While performance is an important part of the process, there are other crucial skills that you need to learn as a complete artist. Training Programs can help you build a strong foundation that will fill in the gaps, open new doors, give you professional contacts, and benefit your career in many ways.
Please share a brief description of the various OperaWorks offerings and about your target audience.
I founded OperaWorks 25 years ago out of a desire to provide singers with a safe, nurturing environment where they could learn the craft of singing-acting. Our belief that singers learn how to perform better when they are actively participating rather than observing in master classes has driven our curriculum: our innovative and holistic brand of training is completely focused on the individual singer.
We offer two summer training programs in Los Angeles for Emerging Artists and Advanced Artists. Each of those culminate in two public performances of staged original operas. We offer several workshop series year-round in New York City and Los Angeles, as well as master classes and residencies at academic institutions throughout the U.S. In addition to our educational programs, OperaWorks also has a production arm to feature alumni in productions.
We don’t have age limits for our summer programs. If a singer has career potential or is already having a career, and I feel they are appropriate for the program in that year, I will give them serious consideration. I am particularly interested in singers who have innate musical talent, an inner fire, a strong work ethic, and intellectual curiosity. Past programs have included undergrads and grads, singers from YAPs, and managed singers who were seeking to take their career to the next level.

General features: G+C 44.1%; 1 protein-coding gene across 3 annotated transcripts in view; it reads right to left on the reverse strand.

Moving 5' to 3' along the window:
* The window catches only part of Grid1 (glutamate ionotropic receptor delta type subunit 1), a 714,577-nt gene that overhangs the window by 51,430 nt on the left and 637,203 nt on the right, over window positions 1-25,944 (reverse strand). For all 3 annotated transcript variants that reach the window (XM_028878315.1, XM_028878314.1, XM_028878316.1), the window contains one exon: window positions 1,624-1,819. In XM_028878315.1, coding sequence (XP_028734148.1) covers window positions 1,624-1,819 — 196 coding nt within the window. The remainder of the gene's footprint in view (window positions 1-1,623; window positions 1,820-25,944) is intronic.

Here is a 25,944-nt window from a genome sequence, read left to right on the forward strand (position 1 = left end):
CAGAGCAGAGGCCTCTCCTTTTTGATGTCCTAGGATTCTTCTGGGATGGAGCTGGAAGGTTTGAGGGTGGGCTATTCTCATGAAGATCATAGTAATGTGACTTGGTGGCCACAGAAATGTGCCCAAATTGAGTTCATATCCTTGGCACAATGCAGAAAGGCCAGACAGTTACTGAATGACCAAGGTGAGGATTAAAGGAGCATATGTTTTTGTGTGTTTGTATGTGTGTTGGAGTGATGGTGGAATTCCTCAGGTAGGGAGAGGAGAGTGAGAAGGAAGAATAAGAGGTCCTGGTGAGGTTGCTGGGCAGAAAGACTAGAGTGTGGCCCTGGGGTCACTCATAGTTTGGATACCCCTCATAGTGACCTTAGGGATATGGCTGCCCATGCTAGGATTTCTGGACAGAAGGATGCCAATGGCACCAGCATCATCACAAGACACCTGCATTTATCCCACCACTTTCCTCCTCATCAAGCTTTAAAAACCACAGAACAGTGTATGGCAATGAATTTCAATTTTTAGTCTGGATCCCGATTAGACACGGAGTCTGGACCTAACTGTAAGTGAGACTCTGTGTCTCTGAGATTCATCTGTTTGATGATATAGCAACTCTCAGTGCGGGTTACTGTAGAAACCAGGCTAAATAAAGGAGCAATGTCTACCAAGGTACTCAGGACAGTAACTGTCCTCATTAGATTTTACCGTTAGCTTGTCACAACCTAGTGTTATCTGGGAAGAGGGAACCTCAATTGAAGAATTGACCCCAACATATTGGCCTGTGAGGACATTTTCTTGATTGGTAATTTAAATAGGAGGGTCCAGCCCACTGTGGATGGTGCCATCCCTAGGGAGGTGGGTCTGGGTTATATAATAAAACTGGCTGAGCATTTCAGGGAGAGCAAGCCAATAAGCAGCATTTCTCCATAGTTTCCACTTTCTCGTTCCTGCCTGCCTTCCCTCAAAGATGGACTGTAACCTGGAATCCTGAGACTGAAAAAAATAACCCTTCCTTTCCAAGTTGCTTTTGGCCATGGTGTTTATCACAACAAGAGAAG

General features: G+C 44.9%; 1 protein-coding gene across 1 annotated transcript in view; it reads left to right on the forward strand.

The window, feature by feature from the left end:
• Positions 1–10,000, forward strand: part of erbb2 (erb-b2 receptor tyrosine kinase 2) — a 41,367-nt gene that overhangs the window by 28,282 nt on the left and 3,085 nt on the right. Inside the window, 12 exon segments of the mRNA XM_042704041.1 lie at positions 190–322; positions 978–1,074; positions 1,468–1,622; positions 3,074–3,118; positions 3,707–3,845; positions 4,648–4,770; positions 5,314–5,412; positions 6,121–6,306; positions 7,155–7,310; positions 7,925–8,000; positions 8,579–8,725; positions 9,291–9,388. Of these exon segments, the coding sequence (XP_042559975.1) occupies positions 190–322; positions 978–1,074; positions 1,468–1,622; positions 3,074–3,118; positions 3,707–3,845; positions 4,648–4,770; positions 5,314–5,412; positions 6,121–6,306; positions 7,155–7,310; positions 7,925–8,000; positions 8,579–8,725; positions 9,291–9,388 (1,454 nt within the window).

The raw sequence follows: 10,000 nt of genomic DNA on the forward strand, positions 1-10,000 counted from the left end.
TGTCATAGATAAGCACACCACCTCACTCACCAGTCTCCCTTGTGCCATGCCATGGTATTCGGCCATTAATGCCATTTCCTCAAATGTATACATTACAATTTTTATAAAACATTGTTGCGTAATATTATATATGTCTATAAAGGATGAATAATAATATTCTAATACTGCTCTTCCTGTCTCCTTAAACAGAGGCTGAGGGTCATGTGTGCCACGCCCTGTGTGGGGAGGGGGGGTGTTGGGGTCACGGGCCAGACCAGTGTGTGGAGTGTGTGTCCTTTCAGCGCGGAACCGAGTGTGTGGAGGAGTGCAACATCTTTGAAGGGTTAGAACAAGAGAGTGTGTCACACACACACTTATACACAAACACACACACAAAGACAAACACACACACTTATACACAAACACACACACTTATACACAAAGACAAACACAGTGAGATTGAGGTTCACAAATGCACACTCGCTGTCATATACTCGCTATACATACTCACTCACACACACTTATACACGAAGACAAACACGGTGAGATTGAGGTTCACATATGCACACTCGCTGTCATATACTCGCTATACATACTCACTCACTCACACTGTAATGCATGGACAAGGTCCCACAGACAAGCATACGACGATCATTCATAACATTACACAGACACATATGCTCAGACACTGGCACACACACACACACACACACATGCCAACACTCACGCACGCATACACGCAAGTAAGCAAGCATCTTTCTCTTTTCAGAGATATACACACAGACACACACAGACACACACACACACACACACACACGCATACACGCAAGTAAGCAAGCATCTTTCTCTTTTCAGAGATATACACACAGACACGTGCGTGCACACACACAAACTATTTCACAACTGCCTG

Any final thoughts or considerations you’d like to share about OperaWorks specifically?
We do not believe that singers are mere commodities. They are people who desire to make art and bring beauty into our world. Unfortunately, the Right-Wrong educational model is pervasive in singers’ training, and can be so detrimental to the creative spirit. Years of receiving criticism without positive feedback is even more damaging.
It is important to us that singers have a safe environment in which they can discover (or re-discover) what their strengths are, and what they need to improve. Simply telling singers “it goes like this” will shut down their imagination, and leaves little room for other choices. Obviously, there are techniques and stylistic concerns to be learned, and we have always taught musical, dramatic, physical, and business skills at OperaWorks. But it’s “how” we teach that has had such a profound artistic and personal effect on our alumni.
OperaWorks’ non-traditional methods have helped thousands of singers overcome some of the psychological wounds that can creep up at any stage of a career. As a faculty, we have witnessed again and again that when singers’ bodies free up, their Music changes. When they begin to accept their uniqueness and their self-confidence improves, their Music changes. When their souls feel safe, they let go of physical tensions, and they stop waiting for criticism, their Music changes. We strive to make that difference happen for every person.